Division of Art + Design hosts Darell Koons art retrospective

Student Leadership Council reveals theme, Ignite schedule
September 27, 2019
Soccer coaches summarize challenges, goals for season
September 27, 2019

Division of Art + Design hosts Darell Koons art retrospective

The Division of Art + Design is hosting an exhibit of artwork by the late Darell Koons, alumnus and former art faculty member of Bob Jones University.

The exhibit will be open in the Sargent Art Exhibition Hall until Oct. 2 on weekdays from 7:50 a.m. to 10:20 p.m. and Saturdays 1 p.m. to 10:20 p.m. It features artwork from the collections of Koons’ son Mark Koons and daughter Shery Koons Borenstein.

Several pieces are available for purchase, and the Koons family is donating a portion of the proceeds to the BJU Division of Art + Design. Prints, etchings, lithographs and puzzles of his artwork are also available for a limited time in the Bruins Shop in The Den, with a portion of the proceeds being donated as well.   

John Nolan, a faculty member in the Division of Art + Design and curator of the exhibit, said Koons was one of three art educators who were foundational to the art department at BJU. The Koons exhibit is the first in a series of exhibitions called the Legacy Series. “It’s featuring former faculty members in the Art + Design division,” Nolan said.

Nolan said the exhibit is arranged in roughly chronological order. At the beginning is “Yosemite National Park,” one of Koons’ earliest works, completed when he was in middle school. The most recent of the paintings are from 2014. “It really does show the evolution of his styles over the years,” Nolan said.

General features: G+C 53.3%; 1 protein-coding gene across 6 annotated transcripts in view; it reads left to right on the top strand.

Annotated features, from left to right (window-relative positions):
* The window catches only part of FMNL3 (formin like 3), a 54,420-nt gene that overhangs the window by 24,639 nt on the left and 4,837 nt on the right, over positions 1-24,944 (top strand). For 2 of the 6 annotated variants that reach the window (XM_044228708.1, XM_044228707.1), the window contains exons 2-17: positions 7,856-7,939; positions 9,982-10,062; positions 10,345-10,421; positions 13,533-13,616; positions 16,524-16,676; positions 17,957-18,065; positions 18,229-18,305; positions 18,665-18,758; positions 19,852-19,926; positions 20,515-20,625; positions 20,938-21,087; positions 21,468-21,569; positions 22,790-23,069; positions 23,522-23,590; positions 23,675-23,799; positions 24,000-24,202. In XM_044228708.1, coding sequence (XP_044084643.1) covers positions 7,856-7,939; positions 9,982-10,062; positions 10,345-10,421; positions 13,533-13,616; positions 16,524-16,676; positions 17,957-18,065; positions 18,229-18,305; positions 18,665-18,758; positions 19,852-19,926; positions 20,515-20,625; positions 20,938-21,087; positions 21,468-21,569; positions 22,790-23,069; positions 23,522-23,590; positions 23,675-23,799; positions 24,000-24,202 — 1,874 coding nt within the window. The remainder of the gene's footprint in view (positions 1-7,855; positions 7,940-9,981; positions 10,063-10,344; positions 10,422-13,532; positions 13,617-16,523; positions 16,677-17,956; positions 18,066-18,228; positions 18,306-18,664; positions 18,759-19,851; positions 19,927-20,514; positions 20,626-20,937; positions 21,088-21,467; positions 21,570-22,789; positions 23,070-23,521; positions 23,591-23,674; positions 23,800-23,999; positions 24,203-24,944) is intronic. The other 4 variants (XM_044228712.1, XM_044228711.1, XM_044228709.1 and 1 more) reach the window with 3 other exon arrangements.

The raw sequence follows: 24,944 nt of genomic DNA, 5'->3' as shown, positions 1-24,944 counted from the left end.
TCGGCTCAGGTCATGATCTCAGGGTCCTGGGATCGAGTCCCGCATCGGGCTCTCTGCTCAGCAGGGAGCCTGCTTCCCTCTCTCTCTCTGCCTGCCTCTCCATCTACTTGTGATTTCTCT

The exhibit includes paintings done in oil, watercolor and acrylic, as well as engravings and serigraphs. Nolan said the exhibit shows Koons’ range and desire to use more than one medium.

Jay Bopp, chair of the Division of Art + Design, said Koons had a strong sense of composition in his art. “You see a lot of barns and farm-type structures in his paintings because he was obviously very familiar with that,” Bopp said. “You also see in the work some more abstract or non-objective pieces.”

Bopp said Koons was a product of the modernist era in art, giving his work a unique, haunting emptiness. “[His work] is not really super-duper nostalgic or sentimental,” Bopp said. “I think it’s interesting that there [are] no people in any of his work.”

Koons’ daughter, Shery Borenstein, said her family is honored by the exhibit. “We loved how [the exhibition committee] worked with us to make the exhibit one that showed the transformation and skill our dad’s art revealed as he ‘matured’ in his artistic style,” Borenstein said.

Borenstein said the use of art for giving the Gospel was something that impacted her, her siblings, and many other people. Koons used chalk artwork for over 50 years to minister to churches, schools, and orphanages around the world. He also taught students to minister using chalk artwork.

Borenstein said she was holding her father’s hand as he passed away. “With a steady motion, he began to take his right hand as though holding a paintbrush and moved it toward his left hand where he dipped the brush into what in his mind was likely a small jar of paint,” Borenstein said. “He then proceeded to paint something I could not see but cannot wait to see with my own eyes. I’m sure [he] was painting a picture of Heaven!” Borenstein said Koons wished to share the good news of Heaven more than anything else.

Koons grew up on a farm in rural Michigan before attending BJU. He received a bachelor’s degree in art education from BJU and an M.A. from Western Michigan University. After receiving his M.A., Koons returned to BJU and taught for 45 years. He died June 28, 2016, at age 91.